f = f.subs({var('x' + str(counter)):counter})Sun, 26 May 2013 19:10:50 +0200https://ask.sagemath.org/question/9979/referencing-polynomial-variables/?answer=14973#post-id-14973Answer by tmonteil for <p>Suppose I have a polynomial $f$ in the variables $x_1, \dots, x_5$ defined by something like</p>
<pre><code>f = 0
for counter in range(1,5):
f += mylist[counter] * var('x' + str(counter))
</code></pre>
<p>where mylist is some list of integers. Then I can evaluate $f$ by e.g.</p>
<pre><code>f.subs(x1=1,x2=2,x3=3,x4=4,x5=5)
</code></pre>
<p><strong>Question:</strong> How do I do this evaluation when $f$ is in $n>>0$ variables?</p>
<p>I want to write something like </p>
<pre><code>for counter in range(1,n):
f = f.subs(var('x' + str(counter))=counter)
</code></pre>
<p>but this isn't a valid argument for subs. This must be some way to coerce this to work.</p>
https://ask.sagemath.org/question/9979/referencing-polynomial-variables/?answer=14954#post-id-14954Note that it is also possible to do this in a genuine `Polynomial Ring`, instead of the (sometimes weird) `Symbolic Ring`:
sage: mylist = [1,4,2,3,6,12,21,6,2]
sage: n = len(mylist)
sage: R = PolynomialRing(ZZ, n, 'x'); R
Multivariate Polynomial Ring in x0, x1, x2, x3, x4, x5, x6, x7, x8 over Integer Ring
sage: P = sum(c*R.gen(i) for i, c in enumerate(mylist)); P
x0 + 4*x1 + 2*x2 + 3*x3 + 6*x4 + 12*x5 + 21*x6 + 6*x7 + 2*x8
sage: P(range(n))
285
Sun, 26 May 2013 20:18:25 +0200https://ask.sagemath.org/question/9979/referencing-polynomial-variables/?answer=14954#post-id-14954Comment by tmonteil for <p>Note that it is also possible to do this in a genuine <code>Polynomial Ring</code>, instead of the (sometimes weird) <code>Symbolic Ring</code>:</p>
<pre><code>sage: mylist = [1,4,2,3,6,12,21,6,2]
sage: n = len(mylist)
sage: R = PolynomialRing(ZZ, n, 'x'); R
Multivariate Polynomial Ring in x0, x1, x2, x3, x4, x5, x6, x7, x8 over Integer Ring
sage: P = sum(c*R.gen(i) for i, c in enumerate(mylist)); P
x0 + 4*x1 + 2*x2 + 3*x3 + 6*x4 + 12*x5 + 21*x6 + 6*x7 + 2*x8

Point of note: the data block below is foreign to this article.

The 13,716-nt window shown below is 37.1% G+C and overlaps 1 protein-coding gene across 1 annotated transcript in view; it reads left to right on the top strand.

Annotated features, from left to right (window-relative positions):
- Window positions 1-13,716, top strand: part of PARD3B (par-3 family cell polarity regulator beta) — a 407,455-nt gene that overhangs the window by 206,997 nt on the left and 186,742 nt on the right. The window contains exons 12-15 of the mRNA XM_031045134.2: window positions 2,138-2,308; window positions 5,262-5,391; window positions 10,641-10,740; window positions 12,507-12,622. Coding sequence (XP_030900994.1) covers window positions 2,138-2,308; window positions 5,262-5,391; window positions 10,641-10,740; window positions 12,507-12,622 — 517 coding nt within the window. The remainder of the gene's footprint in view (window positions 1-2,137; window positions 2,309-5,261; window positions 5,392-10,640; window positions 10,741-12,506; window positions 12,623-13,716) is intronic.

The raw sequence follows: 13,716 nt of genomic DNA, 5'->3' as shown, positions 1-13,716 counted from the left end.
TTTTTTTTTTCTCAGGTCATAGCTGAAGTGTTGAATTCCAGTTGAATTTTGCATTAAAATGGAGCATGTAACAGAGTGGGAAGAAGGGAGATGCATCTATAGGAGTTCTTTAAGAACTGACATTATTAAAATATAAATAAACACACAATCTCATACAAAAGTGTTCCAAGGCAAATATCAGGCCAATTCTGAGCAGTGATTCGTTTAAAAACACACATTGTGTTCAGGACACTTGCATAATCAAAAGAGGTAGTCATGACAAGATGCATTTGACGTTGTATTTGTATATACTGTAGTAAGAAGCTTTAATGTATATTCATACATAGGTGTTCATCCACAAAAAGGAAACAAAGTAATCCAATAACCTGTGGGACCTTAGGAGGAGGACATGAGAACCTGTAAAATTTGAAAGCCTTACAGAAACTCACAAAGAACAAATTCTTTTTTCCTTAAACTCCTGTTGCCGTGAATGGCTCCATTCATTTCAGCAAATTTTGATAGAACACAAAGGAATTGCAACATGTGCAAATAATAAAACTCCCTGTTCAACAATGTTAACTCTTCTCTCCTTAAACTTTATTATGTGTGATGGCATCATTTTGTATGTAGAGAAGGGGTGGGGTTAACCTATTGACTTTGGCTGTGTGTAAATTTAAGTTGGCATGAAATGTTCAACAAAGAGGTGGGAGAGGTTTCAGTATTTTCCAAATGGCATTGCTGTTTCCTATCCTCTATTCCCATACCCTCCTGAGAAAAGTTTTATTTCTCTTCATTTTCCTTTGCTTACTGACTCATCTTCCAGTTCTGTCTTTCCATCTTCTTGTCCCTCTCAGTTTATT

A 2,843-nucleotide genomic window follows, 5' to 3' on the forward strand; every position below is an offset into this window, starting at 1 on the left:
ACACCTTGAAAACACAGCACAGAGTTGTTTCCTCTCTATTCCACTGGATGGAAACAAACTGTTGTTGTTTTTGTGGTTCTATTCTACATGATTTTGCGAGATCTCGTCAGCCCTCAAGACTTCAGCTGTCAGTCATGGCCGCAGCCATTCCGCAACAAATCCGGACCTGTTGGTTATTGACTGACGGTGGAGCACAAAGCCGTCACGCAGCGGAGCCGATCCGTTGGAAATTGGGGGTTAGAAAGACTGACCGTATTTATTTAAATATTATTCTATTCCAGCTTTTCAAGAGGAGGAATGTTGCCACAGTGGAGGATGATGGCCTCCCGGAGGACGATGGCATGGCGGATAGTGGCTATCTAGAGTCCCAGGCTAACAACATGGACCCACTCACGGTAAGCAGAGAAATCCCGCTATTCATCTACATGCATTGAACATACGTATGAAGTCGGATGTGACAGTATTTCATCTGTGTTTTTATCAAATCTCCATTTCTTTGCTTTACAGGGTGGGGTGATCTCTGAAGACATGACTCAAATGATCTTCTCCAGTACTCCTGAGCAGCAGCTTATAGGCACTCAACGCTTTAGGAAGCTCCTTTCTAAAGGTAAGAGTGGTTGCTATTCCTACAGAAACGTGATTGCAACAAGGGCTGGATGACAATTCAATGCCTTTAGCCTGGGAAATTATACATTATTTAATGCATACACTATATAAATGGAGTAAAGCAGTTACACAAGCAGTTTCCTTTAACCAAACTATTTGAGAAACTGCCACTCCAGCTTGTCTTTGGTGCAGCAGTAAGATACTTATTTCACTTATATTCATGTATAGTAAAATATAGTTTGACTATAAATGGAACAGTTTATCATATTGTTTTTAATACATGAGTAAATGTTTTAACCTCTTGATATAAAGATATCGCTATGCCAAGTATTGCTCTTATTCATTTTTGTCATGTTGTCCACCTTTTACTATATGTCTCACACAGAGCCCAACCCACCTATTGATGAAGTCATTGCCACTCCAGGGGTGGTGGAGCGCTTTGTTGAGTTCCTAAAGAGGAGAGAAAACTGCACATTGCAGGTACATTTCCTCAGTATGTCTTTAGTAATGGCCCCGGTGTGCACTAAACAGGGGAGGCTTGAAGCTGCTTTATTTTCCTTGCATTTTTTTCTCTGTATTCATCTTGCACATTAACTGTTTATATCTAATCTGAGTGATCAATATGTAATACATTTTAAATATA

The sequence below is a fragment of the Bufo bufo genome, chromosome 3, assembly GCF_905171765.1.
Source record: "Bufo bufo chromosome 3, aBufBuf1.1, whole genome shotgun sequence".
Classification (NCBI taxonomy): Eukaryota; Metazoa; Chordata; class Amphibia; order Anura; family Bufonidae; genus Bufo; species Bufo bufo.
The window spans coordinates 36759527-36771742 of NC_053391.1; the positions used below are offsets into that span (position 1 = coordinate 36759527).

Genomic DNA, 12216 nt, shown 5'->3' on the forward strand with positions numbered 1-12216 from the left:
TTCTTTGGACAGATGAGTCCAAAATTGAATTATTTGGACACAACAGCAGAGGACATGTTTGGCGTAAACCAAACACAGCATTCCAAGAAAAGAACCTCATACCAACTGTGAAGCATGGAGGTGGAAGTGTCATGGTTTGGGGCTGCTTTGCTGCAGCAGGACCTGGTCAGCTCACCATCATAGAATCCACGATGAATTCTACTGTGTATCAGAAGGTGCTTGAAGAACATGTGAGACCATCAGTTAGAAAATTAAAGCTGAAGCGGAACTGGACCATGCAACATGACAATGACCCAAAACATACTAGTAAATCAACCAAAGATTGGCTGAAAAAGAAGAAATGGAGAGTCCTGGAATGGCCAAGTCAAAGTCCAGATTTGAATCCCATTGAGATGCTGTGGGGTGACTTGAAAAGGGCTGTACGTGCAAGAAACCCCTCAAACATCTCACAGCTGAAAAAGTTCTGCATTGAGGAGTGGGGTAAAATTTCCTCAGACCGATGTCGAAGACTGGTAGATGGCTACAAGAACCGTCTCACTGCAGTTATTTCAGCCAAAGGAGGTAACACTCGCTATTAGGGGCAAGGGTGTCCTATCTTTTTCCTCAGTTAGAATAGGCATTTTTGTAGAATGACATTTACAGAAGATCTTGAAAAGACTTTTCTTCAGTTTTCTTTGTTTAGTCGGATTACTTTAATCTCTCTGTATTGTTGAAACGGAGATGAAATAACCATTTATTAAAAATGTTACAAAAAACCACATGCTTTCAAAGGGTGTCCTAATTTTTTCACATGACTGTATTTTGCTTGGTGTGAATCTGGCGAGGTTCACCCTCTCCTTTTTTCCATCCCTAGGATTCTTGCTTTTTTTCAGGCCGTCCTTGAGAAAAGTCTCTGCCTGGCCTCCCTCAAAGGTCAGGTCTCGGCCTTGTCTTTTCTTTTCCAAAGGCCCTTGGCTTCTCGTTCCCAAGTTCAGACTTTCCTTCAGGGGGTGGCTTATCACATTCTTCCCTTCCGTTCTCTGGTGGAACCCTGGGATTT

sage: P(range(n))
285
</code></pre>
https://ask.sagemath.org/question/9979/referencing-polynomial-variables/?comment=17628#post-id-17628Thanks for your suggestion, this indeed less hackish, i updated my answer accordingly.Tue, 28 May 2013 10:36:07 +0200https://ask.sagemath.org/question/9979/referencing-polynomial-variables/?comment=17628#post-id-17628Comment by Francis Clarke for <p>Note that it is also possible to do this in a genuine <code>Polynomial Ring</code>, instead of the (sometimes weird) <code>Symbolic Ring</code>:</p>
<pre><code>sage: mylist = [1,4,2,3,6,12,21,6,2]
sage: n = len(mylist)
sage: R = PolynomialRing(ZZ, n, 'x'); R
Multivariate Polynomial Ring in x0, x1, x2, x3, x4, x5, x6, x7, x8 over Integer Ring
sage: P = sum(c*R.gen(i) for i, c in enumerate(mylist)); P
x0 + 4*x1 + 2*x2 + 3*x3 + 6*x4 + 12*x5 + 21*x6 + 6*x7 + 2*x8
sage: P(range(n))
285
</code></pre>
https://ask.sagemath.org/question/9979/referencing-polynomial-variables/?comment=17637#post-id-17637It is worth mentioning that R = PolynomialRing(ZZ, n, 'x') and P = sum(c\*R.gen(i) for i, c in enumerate(mylist)) are perhaps a little less cryptic, and that R.inject_variables() allows one to write things like Q = 3\*x1\*x2^3 - x3^4Mon, 27 May 2013 13:39:45 +0200https://ask.sagemath.org/question/9979/referencing-polynomial-variables/?comment=17637#post-id-17637